SACRAMENTO – California Secretary for Natural Resources John Laird issued the following statement regarding today’s decision by the Westlands Water District to decline participation in the California WaterFix project.
Three years ago, I was pleased to join San Diego leaders at a ceremony dedicating the San Vicente Dam Raise, a $416 million project that marked the single largest increase in water storage in San Diego County history. The project and others such as the state-of-the-art desalination facility at Carlsbad are key components of a water portfolio that demonstrates the region’s commitment to long-term water security.
California’s water delivery system is more than 50 years old and in need of an upgrade. This is especially apparent in wet years, when we get a large amount of storm water, but don’t have the ability to effectively capture, store, and move it for later. Without fixing how we move the water through the Sacramento-San Joaquin Delta (Delta), we will miss opportunities to take big gulps of water in wetter years and save it for use in drier years.
Recently released report by the City of Los Angeles Office of Public Accountability/Ratepayer Advocate finds that under a wide array of cost and water demand possibilities, California WaterFix is affordable to LA households – average increase of only $1.73/month.
WaterFix is moving toward the design and construction phase to build a more reliable water system for California. The following animations are based on conceptual engineering designs and depict the construction activities associated with building three new intakes and two gravity-fed tunnels that will secure and deliver clean water supplies to 25 million Californians and 3 million acres of farmland.
The delta smelt is on a trajectory towards extinction in the wild. Heading into 2017, the spawning adult population was at an all-time low although this past wet winter has apparently seen a small resurgence. However, increasingly warm summer temperatures in the Delta may dampen any upswing. Given the long-term trajectory of the population and climate predictions for California, maintaining Delta smelt in the Delta for the next 20-30 years is not likely to happen without significant improvements to the habitat.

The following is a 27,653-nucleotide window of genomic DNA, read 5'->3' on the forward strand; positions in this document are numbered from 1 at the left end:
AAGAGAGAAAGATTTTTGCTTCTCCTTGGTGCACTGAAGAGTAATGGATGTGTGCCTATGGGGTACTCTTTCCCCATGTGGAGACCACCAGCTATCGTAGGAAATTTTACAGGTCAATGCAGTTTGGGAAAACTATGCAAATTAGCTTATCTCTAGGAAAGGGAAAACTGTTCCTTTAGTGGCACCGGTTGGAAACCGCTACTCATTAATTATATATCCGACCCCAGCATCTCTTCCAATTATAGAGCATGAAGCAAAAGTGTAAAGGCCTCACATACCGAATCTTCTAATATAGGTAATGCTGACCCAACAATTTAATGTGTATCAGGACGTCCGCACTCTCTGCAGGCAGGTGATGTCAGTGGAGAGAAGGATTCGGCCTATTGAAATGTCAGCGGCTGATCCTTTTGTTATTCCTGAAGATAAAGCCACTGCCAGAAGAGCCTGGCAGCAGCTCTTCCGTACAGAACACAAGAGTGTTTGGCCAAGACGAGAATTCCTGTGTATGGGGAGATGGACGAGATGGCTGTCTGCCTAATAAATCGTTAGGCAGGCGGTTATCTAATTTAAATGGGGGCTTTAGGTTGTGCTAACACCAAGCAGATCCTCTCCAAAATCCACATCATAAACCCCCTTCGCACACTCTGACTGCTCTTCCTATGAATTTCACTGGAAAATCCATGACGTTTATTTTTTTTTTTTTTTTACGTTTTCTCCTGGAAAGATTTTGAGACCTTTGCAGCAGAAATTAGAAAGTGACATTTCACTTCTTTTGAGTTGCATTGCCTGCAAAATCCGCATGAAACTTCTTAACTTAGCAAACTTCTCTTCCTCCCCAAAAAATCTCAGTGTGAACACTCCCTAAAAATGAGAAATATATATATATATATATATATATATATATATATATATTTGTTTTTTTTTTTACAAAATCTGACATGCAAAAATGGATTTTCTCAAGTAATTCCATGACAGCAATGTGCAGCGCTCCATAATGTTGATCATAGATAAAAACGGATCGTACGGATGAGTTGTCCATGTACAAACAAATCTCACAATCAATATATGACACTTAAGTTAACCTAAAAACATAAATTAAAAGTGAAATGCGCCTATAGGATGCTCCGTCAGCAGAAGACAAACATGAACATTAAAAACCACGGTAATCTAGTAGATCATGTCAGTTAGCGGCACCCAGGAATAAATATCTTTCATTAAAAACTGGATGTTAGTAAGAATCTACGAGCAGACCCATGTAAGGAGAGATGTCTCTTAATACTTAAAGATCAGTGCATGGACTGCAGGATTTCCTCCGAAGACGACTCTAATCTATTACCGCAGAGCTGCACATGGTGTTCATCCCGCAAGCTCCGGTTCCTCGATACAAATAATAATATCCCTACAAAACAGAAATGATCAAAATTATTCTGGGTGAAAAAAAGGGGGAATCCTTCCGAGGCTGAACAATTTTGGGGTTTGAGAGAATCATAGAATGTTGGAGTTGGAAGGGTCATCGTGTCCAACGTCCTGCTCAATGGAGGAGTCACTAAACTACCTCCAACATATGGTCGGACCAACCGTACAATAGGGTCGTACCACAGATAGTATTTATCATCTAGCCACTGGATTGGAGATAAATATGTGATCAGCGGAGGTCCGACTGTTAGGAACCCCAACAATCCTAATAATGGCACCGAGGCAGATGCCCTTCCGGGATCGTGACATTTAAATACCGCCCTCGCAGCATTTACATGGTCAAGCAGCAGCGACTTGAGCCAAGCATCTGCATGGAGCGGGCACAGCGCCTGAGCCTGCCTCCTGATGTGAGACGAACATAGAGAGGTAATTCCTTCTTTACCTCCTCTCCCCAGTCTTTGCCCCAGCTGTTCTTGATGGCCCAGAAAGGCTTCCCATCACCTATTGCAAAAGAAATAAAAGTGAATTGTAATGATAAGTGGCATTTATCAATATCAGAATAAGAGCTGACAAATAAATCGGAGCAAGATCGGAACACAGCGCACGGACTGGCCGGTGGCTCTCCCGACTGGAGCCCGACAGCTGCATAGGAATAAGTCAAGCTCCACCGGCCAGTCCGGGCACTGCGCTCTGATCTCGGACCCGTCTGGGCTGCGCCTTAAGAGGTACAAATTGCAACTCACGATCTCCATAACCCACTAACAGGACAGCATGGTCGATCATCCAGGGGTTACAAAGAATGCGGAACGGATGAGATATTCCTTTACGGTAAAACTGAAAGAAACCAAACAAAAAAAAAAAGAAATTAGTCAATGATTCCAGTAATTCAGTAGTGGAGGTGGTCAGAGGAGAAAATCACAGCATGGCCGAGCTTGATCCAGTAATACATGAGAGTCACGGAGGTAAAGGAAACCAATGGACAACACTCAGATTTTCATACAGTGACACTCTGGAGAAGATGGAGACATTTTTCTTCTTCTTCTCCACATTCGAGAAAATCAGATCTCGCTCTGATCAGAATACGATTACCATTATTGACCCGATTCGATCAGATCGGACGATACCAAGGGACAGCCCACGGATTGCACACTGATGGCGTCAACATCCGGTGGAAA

The California Department of Fish and Wildlife has issued an incidental take permit for the construction and operation of California WaterFix in compliance with Section 2081(b) of the California Endangered Species Act.
The Notice of Determination (NOD) for the California WaterFix environmental analysis was signed today, clearing a major milestone toward modernization of the state’s primary water delivery system. With finalization of the NOD and associated decision documents, DWR has approved WaterFix as the proposed project under the California Environmental Quality Act.
After extensive consultation with the California Department of Water Resources (DWR) and U.S. Bureau of Reclamation (Reclamation), the National Marine Fisheries Service (NOAA Fisheries) and U.S. Fish and Wildlife Service (USFWS) have released their biological opinions for the proposed construction and operation of California WaterFix. These agencies are responsible for the protection of species listed under the U.S. Endangered Species Act (ESA).
A five year survey released by the California Department of Water Resources reveals half of the levees that guard California cities from a major flood don’t meet modern standards, and if a levee were to break in the wrong place, it could cut off the drinking water supply to the Bay Area for months or even years